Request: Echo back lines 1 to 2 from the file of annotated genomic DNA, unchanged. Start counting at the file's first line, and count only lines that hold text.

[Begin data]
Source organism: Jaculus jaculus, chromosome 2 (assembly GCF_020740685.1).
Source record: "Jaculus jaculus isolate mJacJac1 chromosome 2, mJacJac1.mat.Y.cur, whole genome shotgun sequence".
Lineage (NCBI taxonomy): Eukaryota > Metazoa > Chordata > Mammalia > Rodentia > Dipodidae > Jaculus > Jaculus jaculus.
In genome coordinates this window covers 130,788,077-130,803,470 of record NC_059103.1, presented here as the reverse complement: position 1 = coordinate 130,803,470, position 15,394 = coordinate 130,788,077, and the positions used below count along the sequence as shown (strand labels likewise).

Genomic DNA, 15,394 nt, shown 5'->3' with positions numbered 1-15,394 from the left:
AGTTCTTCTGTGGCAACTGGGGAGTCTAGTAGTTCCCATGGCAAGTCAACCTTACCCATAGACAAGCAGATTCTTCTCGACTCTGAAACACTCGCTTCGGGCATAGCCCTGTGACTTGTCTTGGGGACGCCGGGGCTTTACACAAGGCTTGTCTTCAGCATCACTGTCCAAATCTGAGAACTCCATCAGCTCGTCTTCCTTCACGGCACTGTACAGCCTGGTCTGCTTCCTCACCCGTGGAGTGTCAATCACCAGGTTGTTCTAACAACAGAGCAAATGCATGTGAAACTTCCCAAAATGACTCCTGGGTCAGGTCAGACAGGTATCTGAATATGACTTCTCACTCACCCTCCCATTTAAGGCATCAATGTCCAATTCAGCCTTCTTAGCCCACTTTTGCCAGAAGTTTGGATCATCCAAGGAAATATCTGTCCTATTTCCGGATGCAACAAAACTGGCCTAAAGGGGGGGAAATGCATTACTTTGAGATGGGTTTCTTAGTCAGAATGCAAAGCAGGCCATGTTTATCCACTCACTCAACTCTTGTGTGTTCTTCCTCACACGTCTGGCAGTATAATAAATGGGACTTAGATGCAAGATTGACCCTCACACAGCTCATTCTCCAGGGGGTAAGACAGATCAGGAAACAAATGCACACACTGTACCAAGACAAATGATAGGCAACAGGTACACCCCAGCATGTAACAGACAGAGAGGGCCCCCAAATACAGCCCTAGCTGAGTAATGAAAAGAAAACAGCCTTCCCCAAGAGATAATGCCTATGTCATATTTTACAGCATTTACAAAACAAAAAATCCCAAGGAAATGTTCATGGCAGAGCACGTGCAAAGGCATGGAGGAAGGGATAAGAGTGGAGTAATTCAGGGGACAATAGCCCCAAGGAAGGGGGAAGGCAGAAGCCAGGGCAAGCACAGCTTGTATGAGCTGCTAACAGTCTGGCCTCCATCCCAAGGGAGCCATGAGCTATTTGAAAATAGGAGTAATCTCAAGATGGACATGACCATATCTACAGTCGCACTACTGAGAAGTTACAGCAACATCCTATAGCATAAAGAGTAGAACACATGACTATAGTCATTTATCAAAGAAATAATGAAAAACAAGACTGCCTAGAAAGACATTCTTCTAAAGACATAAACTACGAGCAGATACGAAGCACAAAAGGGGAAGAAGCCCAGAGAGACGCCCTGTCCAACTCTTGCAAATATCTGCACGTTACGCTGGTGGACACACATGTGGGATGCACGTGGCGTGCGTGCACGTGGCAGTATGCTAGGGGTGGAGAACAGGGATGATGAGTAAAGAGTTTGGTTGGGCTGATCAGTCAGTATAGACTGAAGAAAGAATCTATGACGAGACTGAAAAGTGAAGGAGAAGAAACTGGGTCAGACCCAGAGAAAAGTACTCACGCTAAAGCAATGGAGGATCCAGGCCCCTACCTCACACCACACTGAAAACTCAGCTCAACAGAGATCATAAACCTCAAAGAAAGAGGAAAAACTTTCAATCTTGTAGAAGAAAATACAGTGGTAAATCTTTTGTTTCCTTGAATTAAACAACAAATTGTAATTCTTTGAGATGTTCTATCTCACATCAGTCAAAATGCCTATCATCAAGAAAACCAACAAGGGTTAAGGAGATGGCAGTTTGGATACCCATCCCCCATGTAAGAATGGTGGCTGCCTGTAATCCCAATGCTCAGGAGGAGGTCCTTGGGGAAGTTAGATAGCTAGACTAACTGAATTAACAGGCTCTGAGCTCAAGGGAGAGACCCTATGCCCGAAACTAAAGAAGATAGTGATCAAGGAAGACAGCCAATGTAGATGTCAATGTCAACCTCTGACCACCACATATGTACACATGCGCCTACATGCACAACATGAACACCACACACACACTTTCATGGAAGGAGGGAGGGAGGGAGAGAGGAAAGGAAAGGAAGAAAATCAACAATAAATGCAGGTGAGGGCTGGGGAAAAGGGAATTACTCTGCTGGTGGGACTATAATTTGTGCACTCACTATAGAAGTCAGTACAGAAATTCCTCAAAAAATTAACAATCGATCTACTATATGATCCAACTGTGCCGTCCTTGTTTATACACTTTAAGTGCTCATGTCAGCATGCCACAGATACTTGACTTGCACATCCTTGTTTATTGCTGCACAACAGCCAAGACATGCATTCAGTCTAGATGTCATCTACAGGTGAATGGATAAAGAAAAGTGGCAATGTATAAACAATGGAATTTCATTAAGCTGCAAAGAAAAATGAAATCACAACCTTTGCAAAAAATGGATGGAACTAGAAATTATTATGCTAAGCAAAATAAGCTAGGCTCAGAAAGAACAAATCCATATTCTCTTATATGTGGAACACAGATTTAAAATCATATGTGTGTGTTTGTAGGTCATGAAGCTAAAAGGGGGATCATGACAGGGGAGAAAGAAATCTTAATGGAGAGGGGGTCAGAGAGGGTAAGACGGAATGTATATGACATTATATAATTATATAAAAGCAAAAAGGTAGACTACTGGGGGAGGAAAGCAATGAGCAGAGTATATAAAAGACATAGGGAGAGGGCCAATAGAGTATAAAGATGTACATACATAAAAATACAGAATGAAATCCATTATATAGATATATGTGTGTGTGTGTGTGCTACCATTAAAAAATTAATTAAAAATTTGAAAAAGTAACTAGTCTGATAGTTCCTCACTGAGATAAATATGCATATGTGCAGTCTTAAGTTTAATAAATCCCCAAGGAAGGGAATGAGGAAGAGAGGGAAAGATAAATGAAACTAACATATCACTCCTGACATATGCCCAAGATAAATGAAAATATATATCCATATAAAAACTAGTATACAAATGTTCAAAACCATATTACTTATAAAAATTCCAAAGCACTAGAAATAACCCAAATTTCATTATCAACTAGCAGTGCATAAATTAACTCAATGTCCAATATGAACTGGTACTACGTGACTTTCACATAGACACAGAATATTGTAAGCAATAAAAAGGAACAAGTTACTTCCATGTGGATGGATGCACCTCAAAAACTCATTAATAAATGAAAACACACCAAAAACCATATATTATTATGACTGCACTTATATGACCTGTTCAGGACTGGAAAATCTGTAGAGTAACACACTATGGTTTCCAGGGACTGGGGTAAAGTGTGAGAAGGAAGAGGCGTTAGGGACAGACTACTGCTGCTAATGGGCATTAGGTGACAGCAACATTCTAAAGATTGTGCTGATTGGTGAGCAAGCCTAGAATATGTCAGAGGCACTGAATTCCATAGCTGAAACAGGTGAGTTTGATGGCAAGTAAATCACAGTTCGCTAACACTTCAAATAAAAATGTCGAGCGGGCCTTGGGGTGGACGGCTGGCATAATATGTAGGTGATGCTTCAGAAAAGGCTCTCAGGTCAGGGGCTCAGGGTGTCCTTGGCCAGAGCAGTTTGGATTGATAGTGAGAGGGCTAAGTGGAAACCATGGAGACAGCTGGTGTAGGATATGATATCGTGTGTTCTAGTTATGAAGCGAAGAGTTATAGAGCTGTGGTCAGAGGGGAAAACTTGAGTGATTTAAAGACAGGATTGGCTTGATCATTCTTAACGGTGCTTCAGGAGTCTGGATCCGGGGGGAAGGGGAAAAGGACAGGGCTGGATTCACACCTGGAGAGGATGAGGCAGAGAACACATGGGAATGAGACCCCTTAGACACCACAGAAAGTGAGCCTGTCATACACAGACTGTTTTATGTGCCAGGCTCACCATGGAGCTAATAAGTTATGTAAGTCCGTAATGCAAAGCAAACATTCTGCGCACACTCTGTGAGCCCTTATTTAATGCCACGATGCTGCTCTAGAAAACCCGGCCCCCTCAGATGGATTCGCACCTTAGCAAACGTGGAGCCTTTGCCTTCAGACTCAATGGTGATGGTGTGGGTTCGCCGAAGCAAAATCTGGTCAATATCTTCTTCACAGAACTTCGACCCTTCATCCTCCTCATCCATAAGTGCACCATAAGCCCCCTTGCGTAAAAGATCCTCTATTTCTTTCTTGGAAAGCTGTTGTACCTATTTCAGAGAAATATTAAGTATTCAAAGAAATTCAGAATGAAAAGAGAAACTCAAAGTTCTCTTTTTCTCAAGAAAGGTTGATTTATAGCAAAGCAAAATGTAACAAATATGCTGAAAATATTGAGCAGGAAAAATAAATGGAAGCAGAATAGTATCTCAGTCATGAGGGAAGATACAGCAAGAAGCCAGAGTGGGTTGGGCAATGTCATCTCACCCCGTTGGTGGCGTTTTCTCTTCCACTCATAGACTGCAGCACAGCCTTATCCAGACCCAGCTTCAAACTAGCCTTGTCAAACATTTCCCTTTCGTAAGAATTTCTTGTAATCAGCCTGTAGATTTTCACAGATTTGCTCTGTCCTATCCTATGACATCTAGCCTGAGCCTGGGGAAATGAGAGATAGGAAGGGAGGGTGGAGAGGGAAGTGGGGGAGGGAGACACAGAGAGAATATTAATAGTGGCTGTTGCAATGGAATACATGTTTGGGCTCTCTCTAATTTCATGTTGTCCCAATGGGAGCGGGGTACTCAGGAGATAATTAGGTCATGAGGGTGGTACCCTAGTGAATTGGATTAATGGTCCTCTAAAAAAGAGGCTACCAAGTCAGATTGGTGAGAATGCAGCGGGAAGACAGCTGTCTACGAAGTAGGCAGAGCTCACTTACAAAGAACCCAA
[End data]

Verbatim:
Source organism: Jaculus jaculus, chromosome 2 (assembly GCF_020740685.1).
Source record: "Jaculus jaculus isolate mJacJac1 chromosome 2, mJacJac1.mat.Y.cur, whole genome shotgun sequence".